Long-term effects:

  • The long-term effects of heavy drinking are well known, and are linked to alcoholic liver disease, several types of cancers, cirrhosis and liver failure, and heart disease. Unlike alcohol, the effects of chronic marijuana use are not well-established.
  • Since the drug is typically smoked, it can bring on issues related to smoking, but unlike in the case of tobacco, current research shows no link between smoking marijuana and lung cancer.
  • Scientists have linked alcohol consumption with long-term changes to the structure of the brain. The use of marijuana, however, seems to have no significant long-term effects on brain structure.
  • Studies have shown cannabis to be less addictive than alcohol, and even caffeine.

Violence and crime:

  • A study in UK showed that heroin, crack cocaine, and meth were the most harmful drugs to individuals, whereas alcohol, heroin, and crack cocaine were the most harmful to others. Overall, alcohol was the most harmful drug.
  • The journal Addictive Behaviors noted more than a decade ago that “alcohol is clearly the drug with the most evidence to support a direct intoxication-violence relationship,” and that “cannabis reduces likelihood of violence during intoxication.”
  • A recent study looking at US states that have legalized medical marijuana found that it causes no increase in crime, and reduced the incidence of some violent crimes.
  • A study found that men who used marijuana were the least likely to commit an act of intimate partner violence against a spouse.
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Categories of drugs

Based on their usage, drugs are divided in three categories – soft drugs (ganja and hashish), party drugs (MDMA, LSD) and hard drugs (heroin, crystal meth and cocaine).

  • Heroin is one of the harshest drugs that has mental and physical manifestation. Extremely addictive and the withdrawal is a painful process. Requires clinical rehab, therapy.
  • Cocaine is highly addictive. But the physical effect is lesser than heroin. It causes behavioural changes. Requires clinical rehab, therapy.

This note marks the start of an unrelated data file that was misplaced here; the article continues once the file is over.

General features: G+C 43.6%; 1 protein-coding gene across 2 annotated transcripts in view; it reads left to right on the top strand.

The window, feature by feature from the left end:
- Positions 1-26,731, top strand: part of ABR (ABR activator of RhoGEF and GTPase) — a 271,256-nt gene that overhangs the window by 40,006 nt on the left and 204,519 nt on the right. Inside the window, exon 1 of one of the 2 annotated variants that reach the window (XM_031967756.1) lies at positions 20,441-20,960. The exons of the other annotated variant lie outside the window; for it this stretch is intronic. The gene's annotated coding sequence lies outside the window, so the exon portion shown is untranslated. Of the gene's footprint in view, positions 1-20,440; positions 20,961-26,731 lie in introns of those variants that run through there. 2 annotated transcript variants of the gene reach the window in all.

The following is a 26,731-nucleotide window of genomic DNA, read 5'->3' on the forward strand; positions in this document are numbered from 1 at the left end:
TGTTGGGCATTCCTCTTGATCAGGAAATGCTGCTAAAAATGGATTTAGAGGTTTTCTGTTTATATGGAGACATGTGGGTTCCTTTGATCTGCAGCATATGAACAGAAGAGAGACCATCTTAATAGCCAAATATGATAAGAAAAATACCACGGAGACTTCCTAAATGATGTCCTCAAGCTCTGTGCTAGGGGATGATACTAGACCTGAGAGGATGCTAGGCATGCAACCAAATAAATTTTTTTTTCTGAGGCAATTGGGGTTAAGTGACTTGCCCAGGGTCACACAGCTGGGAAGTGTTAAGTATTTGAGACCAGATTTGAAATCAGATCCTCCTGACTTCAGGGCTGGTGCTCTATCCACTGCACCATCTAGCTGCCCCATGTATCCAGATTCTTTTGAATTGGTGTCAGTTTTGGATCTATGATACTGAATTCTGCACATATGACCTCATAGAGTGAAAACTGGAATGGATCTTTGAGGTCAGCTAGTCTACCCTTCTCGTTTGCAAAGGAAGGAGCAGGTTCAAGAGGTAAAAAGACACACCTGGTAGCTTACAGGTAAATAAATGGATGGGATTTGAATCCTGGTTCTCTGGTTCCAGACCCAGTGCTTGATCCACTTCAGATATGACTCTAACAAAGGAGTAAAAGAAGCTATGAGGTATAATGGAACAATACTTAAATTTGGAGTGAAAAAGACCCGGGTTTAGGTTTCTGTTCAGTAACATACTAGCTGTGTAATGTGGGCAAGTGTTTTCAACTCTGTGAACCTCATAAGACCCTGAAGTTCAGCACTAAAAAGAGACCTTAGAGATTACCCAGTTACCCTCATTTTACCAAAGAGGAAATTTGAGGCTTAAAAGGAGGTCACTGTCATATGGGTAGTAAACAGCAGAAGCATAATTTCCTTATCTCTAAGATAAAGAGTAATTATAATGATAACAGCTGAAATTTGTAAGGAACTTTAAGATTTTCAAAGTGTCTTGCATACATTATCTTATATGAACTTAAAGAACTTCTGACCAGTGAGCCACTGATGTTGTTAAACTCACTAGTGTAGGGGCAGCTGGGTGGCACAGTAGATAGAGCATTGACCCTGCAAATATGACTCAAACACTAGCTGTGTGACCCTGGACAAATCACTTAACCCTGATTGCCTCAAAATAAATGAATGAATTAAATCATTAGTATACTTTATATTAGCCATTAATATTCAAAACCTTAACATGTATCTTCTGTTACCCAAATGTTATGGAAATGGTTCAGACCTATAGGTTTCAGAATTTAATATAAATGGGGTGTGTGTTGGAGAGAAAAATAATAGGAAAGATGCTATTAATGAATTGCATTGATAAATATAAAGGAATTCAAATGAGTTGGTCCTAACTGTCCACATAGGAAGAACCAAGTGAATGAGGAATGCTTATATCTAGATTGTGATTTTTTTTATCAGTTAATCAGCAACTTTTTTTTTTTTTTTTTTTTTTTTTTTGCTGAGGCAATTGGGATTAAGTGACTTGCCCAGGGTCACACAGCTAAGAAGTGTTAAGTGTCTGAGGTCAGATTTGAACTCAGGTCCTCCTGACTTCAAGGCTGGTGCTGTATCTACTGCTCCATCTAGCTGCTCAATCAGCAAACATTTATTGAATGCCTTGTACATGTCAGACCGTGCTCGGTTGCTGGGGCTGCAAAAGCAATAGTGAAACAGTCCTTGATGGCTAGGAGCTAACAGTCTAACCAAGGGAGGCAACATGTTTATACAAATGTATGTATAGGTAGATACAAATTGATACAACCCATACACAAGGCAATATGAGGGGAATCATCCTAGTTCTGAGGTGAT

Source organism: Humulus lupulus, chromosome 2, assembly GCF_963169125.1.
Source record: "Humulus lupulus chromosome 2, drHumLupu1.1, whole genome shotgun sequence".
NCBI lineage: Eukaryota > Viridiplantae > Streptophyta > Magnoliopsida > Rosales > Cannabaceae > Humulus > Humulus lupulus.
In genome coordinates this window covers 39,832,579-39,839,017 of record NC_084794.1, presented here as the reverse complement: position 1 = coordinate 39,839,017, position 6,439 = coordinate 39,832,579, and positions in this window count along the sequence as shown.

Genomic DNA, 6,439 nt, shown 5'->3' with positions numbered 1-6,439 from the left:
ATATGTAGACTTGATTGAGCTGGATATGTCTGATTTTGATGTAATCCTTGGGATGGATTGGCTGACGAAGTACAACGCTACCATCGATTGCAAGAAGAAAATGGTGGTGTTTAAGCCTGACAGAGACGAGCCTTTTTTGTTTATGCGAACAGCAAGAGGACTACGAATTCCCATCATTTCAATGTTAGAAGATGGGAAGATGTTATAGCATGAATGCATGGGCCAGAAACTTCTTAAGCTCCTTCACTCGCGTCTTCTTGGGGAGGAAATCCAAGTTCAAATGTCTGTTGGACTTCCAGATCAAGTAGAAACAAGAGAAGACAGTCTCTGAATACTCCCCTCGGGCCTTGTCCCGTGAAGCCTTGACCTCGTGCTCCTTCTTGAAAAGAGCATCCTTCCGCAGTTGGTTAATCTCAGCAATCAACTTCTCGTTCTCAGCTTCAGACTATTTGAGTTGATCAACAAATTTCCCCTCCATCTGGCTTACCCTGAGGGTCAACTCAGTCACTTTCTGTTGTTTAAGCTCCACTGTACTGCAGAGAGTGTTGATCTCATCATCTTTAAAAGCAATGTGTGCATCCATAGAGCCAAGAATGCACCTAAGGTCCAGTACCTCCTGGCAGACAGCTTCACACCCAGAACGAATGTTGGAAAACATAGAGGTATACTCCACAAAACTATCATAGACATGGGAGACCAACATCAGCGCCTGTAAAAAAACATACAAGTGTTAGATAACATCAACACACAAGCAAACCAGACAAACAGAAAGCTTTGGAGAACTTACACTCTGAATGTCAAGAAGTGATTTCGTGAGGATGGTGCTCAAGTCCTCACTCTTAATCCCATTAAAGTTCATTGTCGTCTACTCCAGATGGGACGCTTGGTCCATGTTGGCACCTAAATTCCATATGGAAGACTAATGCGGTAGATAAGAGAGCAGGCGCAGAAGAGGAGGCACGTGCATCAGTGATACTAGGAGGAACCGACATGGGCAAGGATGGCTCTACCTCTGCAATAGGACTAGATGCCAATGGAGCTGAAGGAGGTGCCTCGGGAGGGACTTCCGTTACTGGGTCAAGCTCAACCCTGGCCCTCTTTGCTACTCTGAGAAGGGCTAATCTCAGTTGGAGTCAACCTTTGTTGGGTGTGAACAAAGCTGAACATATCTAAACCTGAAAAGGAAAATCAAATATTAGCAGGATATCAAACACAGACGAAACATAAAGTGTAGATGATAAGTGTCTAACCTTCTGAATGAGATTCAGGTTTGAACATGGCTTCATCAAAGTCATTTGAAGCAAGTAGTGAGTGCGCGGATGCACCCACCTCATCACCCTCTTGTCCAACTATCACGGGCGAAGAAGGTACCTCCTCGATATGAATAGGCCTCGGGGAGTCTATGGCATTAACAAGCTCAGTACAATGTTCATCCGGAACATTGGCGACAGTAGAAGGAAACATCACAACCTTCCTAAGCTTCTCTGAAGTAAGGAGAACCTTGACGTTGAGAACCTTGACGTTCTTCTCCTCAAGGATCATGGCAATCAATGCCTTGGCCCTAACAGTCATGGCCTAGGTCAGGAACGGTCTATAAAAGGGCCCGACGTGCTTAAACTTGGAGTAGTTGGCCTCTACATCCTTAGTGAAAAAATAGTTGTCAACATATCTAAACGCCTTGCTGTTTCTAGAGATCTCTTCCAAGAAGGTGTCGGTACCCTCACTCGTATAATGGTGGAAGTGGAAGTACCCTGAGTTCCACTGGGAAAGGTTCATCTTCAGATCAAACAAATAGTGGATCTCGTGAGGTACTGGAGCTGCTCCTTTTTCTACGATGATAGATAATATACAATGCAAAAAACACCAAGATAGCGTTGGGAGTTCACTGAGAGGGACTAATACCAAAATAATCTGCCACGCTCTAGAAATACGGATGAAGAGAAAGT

• Party or recreational drugs like MDMA, LSD etc. are used mostly for mood alteration for a few hours. If used consistently, can cause long term damage such as depression, anxiety, loss of appetite. Requires therapy, counselling.
  • Ganja and hashish are considered soft drugs. If used for many years, these might have psychological and physical effects. Can be managed with counselling, lifestyle changes.

Hashish

Street names: Charas, hash
Use: Usually comes as a sticky cake. It is then dried on a flame, powdered and mixed with tobacco or ganja
Price: Rs 1,500 onwards per tola

Availability: Easily available, street-side stalls, peddlers sell it

Behavioural impact: Increased sociability, visible euphoria, lack of inhibitions, lack of a sense of time

Physical manifestation: Nausea, vomiting and stomach cramps, increased heart rate and blood pressure, increased appetite

Ganja

Street names: Pot, grass, weed, bud, reefer, joint, doobie, Mary Jane

Use: This dried herb is crushed, deseeded and rolled up either with or without tobacco to make a joint. It’s also smoked in a bong or pipe
Price: Rs 600 onwards per 20/25 grams

Availability: Widely available

Behavioural impact: Slowed reaction time, lack of interest, nervousness in extreme cases
Physical manifestations: Bloodshot eyes, increased appetite and thirst

LSD (Lysergic acid diethylamide)

Street names: Acid, stamp, dots, blotter

Use: Paper soaked in LSD and cut into ‘stamps’, tablets and LSD-soaked sugar cubes

Price: One stamp costs around Rs 2,000 onwards